Basically though, the most important factor may be the one that involves the hardest amount of work. That's people individually needing to simply know more about politics. Specifically, more about the economy, free markets, the importance of them over mixed economies, and the difference between Socialist methods and Libertarian ones. It's not until people at large understand more about these issues that they'll be able to make reasonable judgments about Libertarianism. On the token of acceptance, Libertarians don't have much to fear. Most people have ideas sympathetic to Libertarian ideas. We're not France of Canada. We don't suffer the ailment of public Socialist groups. We're still considered the "capitalistic West". While our market policy may insinuate different, that's a key point to at least keep in mind. Put it into their terms. Ask people if they want smaller government or bigger government, then challenge their ideas about what is making government smaller or bigger.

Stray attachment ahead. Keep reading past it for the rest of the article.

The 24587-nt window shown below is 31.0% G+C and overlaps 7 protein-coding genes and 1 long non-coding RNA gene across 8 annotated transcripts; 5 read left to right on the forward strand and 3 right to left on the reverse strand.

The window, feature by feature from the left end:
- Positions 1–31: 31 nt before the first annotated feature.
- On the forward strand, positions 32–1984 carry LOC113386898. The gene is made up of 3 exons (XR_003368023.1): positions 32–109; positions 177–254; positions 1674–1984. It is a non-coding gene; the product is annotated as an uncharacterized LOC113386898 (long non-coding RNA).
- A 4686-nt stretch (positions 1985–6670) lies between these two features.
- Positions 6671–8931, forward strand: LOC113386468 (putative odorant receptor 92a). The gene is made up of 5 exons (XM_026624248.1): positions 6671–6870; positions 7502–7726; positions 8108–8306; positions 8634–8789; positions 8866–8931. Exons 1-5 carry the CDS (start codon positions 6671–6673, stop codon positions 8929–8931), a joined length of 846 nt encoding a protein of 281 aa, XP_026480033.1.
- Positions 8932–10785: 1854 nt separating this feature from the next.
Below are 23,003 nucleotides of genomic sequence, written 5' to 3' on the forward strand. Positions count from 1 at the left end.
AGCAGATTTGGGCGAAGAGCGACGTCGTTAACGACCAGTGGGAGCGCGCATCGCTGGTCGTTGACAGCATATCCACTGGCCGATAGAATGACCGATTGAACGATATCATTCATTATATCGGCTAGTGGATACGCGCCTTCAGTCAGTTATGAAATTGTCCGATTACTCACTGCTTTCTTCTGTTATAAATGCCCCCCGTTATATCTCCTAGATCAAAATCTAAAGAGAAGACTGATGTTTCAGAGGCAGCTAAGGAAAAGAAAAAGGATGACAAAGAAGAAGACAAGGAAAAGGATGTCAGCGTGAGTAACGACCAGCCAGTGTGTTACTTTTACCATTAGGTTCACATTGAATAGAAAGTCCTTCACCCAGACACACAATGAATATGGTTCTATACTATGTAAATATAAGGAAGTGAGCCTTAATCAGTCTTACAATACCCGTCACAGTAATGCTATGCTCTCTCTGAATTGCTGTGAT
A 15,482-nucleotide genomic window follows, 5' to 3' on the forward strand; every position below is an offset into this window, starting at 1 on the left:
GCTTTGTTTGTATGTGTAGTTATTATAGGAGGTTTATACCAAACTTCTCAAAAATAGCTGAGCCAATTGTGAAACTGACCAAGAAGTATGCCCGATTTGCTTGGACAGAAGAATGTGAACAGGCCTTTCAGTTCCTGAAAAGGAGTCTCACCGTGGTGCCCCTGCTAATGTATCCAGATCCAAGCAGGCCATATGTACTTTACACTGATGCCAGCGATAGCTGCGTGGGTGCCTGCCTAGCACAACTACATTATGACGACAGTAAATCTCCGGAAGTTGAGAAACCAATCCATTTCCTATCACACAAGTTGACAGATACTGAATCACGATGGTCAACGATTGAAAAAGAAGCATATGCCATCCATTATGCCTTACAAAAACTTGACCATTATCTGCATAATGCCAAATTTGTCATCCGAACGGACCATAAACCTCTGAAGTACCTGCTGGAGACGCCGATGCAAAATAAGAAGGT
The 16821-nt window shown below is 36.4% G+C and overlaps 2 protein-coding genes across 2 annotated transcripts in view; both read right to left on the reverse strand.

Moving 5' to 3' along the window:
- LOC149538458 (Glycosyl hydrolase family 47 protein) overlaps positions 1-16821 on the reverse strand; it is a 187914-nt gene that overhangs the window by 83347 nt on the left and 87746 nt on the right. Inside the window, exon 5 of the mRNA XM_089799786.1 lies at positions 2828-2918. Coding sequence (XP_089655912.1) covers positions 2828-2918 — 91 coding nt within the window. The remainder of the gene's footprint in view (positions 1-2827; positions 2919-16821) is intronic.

In all truth though, this last point is obvious, and sooner than state the obvious, I should be getting back to discussing more Deconstruction Era policy issues, which is where I'll go back to in Part 4. If you have any thoughts or feedback, just email me at phoebus@PAOracle.com.